Browsing by Subject "food waste"

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  • Sundgren, Caroline (Hanken School of Economics, 2021-06-11)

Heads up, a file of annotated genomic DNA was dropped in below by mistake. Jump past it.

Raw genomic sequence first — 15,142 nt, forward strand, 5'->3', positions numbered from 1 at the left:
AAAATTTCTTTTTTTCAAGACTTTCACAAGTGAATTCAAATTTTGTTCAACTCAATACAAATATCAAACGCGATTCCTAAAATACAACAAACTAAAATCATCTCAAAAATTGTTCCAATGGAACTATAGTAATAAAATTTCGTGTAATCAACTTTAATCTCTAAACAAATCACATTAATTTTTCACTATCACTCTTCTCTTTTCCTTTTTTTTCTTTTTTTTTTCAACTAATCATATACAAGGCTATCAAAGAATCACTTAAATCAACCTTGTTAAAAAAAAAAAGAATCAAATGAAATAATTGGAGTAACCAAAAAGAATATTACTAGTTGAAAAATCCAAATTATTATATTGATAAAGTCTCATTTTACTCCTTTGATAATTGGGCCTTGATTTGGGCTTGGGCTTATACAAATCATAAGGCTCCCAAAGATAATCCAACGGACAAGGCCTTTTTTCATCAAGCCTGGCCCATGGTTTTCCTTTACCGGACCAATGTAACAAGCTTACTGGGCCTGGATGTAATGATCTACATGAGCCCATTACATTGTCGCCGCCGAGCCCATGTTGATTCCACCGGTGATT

Reducing anthropogenic carbon emissions and food waste are complex global sustainability challenges that are impacted of and by supply chain activities. This thesis examines structural aspects of the supply chain in relation to sustainable development by drawing on empirical material from food waste reduction. The overall purpose is to enhance our understanding of how supply chain structures can promote surplus food recovery and implications for developing sustainable supply chains. Specific focus is on the distinction between supply chain efficiency, to ensure the wise use of energy and material resources within the supply chain, and supply chain effectiveness, to enhance sustainability goals, such as, material recovery by the supply chain. The thesis comprises one conceptual (Essay 1) and two empirical studies (Essay 2 and 3). Essay 1 argues that energy efficiency can be a generative mechanism of sustainable supply chains because the physical movement of products and material (and, in turn, how much energy and what type is used in the supply chain) is an outcome of the supply chain’s structure and strategic priorities. Essay 2 analyzes different supply chain structures that have emerged to make surplus food available to consumers. The study involves three novel surplus food actors: a surplus food platform, an online retailer, and a surplus food terminal. It builds on semi-structured interviews, participatory observations, and documentary evidence. Essay 3 explores the formation of relationships for food redistribution that improve circularity and social sustainability at the end of the food supply chain with empirical material from 18 semi-structured interviews in Finland. This thesis primarily adds to discussions about sustainable and circular supply chains. First, it contributes with novel insights to the emerging stream of research on non-traditional actors in the supply chain by specifying the roles and motivations (contextual factors) among both business and not-for-profit actors that support and hinder surplus food redistribution in a dyadic constellation. Second, this thesis contributes to a more nuanced understanding of structure in supply chains by showing how structures can emerge and evolve in response to sustainable development challenges. Last, this thesis adds by providing new empirical findings of surplus food recovery options in a developed country context.